Why females engage in extra-pair copulation and how they choose extra-pair mates is controversial. One theory, called the genetic compatibility hypothesis, states that increased offspring fitness results from increased heterozygosity, and thus that female tree swallows would prefer to mate with males that are less genetically similar to them. Females may also choose sperm after copulation to ensure a compatible mate. In support of this theory, a 2007 study found that extra-pair offspring were more heterozygous than within-pair offspring. However, a 2005 paper discovered a slight negative correlation between a pair's genetic similarity and the proportion of extra-pair young in their nest. The good genes theory says that females choose extra-pair males based on the quality of their genes. This would explain why some tree swallows do not have any extra-pair young, whereas others do. However, most studies have not found phenotypic differences between extra-pair and within-pair males (although a 2007 study did find that older males with brighter plumage were more likely to mate outside of the pair bond). Additionally, according to a 2017 thesis, extra-pair offspring are no more likely to join their natal population than within-pair offspring. Another theory suggests that extra-pair paternity is context dependent, with extra-pair young outperforming within-pair young in certain situations, and underperforming in other environments. A 2017 dissertation, for example, found that extra-pair young were larger, heavier, and longer-winged than within-pair young when both were exposed to predator mounts, while within-pair young were heavier than extra-pair young when they were shown non-predator mounts. This thesis also found that within-pair young outperformed extra-pair young in terms of life-time fitness when they were raised in less-variable environments, suggesting that extra-pair offspring have less developmental plasticity than within-pair offspring. A 2018 study weakly supported this context dependent hypothesis, finding that extra-pair offspring were more likely to fledge than within-pair offspring in experimentally enlarged broods; however, neither telomere length (a correlate of survival and reproductive success) nor size 12 days after hatching were significantly different among these young, and no significant differences between the two types were found in non-enlarged broods.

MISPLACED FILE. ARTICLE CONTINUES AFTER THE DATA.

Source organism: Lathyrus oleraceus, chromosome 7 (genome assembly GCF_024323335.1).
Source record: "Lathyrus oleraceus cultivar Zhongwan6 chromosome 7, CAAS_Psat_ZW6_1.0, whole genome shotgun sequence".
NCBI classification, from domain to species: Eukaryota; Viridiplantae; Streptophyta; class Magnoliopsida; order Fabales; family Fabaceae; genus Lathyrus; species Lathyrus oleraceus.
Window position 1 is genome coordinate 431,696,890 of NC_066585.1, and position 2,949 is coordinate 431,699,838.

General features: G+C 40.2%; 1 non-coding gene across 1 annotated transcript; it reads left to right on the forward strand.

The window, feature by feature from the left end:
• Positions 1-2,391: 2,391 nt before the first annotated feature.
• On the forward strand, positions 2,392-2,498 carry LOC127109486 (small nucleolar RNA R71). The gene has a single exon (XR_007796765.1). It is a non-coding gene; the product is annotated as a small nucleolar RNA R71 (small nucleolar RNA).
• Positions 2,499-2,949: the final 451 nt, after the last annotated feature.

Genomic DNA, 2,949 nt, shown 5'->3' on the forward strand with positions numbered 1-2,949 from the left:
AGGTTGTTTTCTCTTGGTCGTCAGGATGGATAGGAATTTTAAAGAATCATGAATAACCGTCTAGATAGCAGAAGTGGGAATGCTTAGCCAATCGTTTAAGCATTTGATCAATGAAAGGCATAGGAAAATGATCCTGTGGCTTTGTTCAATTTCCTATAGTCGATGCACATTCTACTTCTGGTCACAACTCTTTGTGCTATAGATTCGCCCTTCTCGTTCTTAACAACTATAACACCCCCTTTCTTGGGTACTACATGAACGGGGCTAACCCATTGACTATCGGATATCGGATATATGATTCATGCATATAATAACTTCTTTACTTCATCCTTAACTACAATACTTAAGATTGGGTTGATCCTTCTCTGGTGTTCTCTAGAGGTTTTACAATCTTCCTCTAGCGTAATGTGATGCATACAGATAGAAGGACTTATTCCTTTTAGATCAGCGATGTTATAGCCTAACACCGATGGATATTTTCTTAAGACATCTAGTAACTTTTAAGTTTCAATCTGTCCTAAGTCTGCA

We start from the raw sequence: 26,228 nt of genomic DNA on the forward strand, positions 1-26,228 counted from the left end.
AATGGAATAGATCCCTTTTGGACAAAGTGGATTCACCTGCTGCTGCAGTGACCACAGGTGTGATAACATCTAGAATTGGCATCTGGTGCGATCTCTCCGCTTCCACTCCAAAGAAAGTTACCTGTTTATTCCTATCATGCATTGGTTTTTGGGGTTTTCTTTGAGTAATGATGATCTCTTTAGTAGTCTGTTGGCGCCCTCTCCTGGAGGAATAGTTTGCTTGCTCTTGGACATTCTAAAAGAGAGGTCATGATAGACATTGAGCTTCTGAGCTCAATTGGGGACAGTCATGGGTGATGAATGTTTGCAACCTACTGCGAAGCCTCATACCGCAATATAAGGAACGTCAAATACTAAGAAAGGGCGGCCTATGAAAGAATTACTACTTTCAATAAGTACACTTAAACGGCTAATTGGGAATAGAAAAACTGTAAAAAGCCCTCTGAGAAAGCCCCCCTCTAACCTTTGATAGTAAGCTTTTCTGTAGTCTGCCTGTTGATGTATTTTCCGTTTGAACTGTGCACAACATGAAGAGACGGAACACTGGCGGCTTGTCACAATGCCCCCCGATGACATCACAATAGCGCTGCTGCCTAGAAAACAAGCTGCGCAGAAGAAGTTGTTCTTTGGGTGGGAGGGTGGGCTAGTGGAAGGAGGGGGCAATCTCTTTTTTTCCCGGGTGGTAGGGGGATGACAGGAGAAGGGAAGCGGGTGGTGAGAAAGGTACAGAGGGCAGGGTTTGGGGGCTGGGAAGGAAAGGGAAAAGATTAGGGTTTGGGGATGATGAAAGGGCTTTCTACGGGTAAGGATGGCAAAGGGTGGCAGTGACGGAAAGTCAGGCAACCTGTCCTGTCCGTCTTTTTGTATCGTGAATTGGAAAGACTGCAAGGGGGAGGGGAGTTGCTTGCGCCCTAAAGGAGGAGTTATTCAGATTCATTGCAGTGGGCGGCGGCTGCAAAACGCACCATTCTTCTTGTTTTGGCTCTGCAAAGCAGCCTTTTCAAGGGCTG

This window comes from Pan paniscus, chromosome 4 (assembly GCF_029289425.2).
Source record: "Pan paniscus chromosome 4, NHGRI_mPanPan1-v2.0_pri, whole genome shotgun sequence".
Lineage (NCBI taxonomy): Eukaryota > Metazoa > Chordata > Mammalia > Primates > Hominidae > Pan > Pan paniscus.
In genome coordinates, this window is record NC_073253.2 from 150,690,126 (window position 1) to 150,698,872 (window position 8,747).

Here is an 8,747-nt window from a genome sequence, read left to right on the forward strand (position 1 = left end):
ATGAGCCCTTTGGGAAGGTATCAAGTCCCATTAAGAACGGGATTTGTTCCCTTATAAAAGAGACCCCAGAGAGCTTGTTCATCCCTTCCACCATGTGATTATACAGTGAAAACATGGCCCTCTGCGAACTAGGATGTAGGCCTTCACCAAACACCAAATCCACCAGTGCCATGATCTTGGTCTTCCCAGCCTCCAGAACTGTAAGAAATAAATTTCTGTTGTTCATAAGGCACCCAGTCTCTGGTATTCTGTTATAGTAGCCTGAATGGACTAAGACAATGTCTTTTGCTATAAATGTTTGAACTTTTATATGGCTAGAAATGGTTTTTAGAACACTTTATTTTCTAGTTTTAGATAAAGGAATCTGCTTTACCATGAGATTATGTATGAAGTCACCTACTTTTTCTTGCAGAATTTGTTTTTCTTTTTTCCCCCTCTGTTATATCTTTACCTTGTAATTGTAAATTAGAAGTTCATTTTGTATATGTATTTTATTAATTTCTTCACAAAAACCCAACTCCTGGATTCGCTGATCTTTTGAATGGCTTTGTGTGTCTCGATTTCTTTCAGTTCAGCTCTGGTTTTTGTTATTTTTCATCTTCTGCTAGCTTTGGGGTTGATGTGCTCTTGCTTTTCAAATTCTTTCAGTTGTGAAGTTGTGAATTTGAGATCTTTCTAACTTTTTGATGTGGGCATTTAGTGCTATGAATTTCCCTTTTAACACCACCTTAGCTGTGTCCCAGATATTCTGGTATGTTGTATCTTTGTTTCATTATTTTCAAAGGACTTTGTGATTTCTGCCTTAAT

Studies attempting to prove the adaptability of extra-pair paternity for females have been criticized for the lack of positive effect that increased offspring fitness would have when compared with the potential cost of decreased fitness for the female, such as increased predation from searching for mates. Thus, theories based on the non-adaptivity of extra-pair paternity for females have been postulated. These theories are based on genetic constraint, where an allele resulting in a maladaptive behaviour is maintained because it also contributes to a beneficial phenotype. The theory of intersexual antagonistic pleiotropy says that strong selection for extra-pair paternity in males (as seen in this species) overrides the weak selection against extra-pair paternity in females. The hypothesis of intrasexual antagonistic pleiotropy, meanwhile, argues that extra-pair paternity is present because the genes regulating it have pleiotropic effects on aspects of female fitness, like within-pair copulation rate.